8. Charlie Hunter – Everyone Has a Plan Until They Get Punched in the Mouth
If the title of jazz guitarist Charlie Hunters 17th album doesn’t draw you in, the music certainly will. The Mike Tyson quote that it’s named after is cool, but the music is cool. With Punch Hunter adds an intentional blues element to his sweet, soulful jazz. Highlights include the funky groove of “Leave Him Lay,” swampy calypso rocker “Latin for Travelers,” and blues/funk/r n’ b/jazz amalgam “(Looks Like) Somebody Got Ahead of Schedule on their Medication.”
9. The Devil Makes Three – Redemption and Ruin
Redemption and Ruin is a dizzying and original blend of practically every kind of traditional American music. Americana is done best when it conjures the past without boringly copying it, and Redemption and Ruin does just that. “Champaign and Reefer” is straightforward blues, “I Gotta Get Drunk” a mix of western swing and Dixieland, “Chase the Feeling” is a slow, emotive folk song, and spooky “Waiting Around to Die” is led by atmospheric accordion and fiddle.
10. GOAT – Requiem
On their latest release Requiem, anonymous Swedish band GOAT took another step forward. The lush, expansive soundscapes of the album are filled with layers of reverb-heavy acoustic guitars, piano, and a wide variety of percussion. Fantastic grooves are found throughout, ranging from hypnotic and droning (“Goatband,” “It’s Not Me”) to sounding like a neo-pagan drum circle (the magnificent “Temple Rhythms”) to Middle Eastern and Caribbean (“Alarms” and “Trouble in the Street” respectively). They may remain anonymous, but their creative psychedelic rock is anything but.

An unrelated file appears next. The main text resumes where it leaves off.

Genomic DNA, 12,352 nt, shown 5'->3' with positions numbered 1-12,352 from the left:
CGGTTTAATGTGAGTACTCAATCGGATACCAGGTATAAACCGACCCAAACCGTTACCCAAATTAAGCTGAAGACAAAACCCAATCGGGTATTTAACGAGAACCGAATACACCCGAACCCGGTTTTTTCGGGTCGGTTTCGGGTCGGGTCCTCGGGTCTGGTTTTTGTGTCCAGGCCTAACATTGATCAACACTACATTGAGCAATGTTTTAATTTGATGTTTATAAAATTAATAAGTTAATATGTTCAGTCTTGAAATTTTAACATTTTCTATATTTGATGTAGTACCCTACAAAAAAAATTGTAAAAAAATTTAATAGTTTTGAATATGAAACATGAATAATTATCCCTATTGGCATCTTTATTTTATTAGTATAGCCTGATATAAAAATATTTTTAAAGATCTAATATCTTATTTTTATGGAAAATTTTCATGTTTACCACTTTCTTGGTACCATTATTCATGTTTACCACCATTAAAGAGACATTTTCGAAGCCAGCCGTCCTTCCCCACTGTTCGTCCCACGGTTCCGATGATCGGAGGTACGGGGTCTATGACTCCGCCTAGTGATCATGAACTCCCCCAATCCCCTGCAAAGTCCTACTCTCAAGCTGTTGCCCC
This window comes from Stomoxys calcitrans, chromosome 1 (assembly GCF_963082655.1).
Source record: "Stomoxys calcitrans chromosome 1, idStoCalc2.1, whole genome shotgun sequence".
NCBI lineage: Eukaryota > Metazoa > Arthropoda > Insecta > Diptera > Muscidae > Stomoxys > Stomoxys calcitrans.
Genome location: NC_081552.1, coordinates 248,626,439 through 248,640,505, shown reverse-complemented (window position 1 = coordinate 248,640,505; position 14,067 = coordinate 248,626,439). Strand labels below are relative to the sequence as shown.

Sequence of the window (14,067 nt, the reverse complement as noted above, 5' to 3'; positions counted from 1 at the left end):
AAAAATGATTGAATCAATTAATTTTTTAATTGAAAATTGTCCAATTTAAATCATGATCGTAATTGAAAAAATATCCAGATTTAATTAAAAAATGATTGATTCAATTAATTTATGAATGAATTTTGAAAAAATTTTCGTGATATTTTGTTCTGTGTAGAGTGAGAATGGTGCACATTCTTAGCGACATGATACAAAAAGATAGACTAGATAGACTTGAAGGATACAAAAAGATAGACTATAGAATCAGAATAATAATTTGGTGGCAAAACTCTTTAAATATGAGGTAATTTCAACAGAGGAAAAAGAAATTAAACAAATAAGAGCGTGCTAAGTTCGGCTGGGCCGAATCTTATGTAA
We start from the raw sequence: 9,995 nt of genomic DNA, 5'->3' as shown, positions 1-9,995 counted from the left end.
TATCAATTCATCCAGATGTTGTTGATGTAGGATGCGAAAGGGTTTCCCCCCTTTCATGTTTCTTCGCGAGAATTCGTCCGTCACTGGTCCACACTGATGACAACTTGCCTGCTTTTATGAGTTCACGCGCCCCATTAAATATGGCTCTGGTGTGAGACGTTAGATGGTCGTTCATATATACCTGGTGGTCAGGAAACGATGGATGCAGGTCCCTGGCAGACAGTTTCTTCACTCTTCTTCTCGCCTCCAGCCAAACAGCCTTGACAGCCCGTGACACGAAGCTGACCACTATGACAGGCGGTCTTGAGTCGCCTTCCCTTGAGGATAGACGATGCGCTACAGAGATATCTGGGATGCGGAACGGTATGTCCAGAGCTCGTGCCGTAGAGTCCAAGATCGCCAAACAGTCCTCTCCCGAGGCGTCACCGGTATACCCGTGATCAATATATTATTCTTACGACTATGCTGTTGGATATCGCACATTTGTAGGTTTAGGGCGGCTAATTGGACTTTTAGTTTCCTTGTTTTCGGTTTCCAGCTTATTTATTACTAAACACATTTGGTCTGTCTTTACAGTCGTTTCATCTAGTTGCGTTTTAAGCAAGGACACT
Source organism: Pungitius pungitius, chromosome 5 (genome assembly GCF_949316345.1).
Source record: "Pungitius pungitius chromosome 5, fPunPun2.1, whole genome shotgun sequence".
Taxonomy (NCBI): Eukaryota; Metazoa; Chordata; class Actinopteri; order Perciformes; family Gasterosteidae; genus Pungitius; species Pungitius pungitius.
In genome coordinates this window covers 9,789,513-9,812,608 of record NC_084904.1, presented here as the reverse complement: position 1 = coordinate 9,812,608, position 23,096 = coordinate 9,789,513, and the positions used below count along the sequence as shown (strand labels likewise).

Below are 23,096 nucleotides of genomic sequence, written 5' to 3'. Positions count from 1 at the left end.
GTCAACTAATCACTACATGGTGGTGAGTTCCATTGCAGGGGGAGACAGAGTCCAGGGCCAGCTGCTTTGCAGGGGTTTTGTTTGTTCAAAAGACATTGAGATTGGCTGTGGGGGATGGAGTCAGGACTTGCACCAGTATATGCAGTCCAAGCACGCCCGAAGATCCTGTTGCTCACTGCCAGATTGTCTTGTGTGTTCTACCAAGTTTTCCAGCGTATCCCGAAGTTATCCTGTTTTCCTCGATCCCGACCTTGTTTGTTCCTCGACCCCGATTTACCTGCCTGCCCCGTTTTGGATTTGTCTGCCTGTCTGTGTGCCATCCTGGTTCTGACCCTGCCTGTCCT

Erik Ritland is a writer and musician from St. Paul, Minnesota. His blog and podcast Rambling On features commentary on music, sports, culture, and more. He was also Lead Staff Writer for Minnesota culture blog Curious North. Support Erik's music via his Patreon account, reach him via email, or find him on Facebook and Twitter.